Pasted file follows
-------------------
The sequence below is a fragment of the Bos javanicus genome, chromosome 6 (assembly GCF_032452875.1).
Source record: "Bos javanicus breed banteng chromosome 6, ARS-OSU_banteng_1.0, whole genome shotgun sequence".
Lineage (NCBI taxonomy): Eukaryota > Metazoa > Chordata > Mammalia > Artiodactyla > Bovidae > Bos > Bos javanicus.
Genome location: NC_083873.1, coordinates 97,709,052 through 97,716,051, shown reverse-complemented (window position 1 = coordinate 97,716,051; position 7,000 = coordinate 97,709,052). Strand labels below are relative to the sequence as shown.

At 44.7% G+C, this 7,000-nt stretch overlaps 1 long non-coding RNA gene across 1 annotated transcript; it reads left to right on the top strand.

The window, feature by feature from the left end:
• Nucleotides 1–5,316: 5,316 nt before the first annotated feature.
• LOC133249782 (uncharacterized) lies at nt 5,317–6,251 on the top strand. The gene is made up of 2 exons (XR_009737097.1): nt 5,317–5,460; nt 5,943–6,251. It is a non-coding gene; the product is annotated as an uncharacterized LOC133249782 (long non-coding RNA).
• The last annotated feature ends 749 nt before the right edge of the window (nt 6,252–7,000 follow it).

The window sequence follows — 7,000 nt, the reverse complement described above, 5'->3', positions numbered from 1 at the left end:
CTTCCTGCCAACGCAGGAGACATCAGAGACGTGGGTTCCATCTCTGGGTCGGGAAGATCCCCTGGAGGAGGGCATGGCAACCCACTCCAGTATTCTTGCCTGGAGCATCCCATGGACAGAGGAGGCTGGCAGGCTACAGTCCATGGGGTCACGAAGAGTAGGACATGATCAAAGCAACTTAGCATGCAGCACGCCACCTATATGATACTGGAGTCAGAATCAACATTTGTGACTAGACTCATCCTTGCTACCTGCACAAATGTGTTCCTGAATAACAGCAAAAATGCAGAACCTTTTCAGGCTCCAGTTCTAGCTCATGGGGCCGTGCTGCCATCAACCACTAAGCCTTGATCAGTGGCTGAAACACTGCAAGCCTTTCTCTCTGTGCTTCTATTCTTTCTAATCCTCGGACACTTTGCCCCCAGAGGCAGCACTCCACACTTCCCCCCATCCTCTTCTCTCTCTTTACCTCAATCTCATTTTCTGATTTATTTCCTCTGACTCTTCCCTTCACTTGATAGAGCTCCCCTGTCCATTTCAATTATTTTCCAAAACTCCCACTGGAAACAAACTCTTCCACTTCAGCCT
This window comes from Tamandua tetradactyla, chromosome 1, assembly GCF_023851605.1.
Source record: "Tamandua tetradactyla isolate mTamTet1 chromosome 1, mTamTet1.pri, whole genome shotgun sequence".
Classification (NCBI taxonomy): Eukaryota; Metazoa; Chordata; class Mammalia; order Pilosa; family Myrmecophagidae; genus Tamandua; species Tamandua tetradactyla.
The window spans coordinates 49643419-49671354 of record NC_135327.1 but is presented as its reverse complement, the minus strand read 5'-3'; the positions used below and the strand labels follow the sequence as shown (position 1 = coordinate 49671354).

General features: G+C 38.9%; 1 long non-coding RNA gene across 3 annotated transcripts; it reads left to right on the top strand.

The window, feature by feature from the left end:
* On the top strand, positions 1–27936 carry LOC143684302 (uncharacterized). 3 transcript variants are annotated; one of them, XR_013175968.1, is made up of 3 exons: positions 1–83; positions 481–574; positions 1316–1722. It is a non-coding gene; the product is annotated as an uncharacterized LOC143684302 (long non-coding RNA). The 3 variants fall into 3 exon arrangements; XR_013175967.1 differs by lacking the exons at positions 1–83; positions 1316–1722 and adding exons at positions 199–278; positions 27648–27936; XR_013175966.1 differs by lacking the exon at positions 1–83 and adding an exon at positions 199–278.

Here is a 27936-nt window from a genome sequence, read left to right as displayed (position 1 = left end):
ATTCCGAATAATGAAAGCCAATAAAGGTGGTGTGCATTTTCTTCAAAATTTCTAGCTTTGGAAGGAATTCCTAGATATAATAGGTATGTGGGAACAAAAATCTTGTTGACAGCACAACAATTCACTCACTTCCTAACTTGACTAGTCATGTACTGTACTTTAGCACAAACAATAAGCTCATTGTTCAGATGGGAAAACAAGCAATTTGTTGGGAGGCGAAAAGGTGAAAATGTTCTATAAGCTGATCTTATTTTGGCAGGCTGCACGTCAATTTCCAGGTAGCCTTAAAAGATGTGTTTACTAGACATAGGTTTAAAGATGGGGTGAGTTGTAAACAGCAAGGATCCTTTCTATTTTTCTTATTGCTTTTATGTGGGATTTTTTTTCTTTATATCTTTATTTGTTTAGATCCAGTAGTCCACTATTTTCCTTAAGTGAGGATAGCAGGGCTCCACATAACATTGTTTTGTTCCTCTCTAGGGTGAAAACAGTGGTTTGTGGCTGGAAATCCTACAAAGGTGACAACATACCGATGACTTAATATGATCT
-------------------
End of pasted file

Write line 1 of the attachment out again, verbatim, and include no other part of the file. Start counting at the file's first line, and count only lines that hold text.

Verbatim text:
The sequence below is a fragment of the Bos javanicus genome, chromosome 6 (assembly GCF_032452875.1).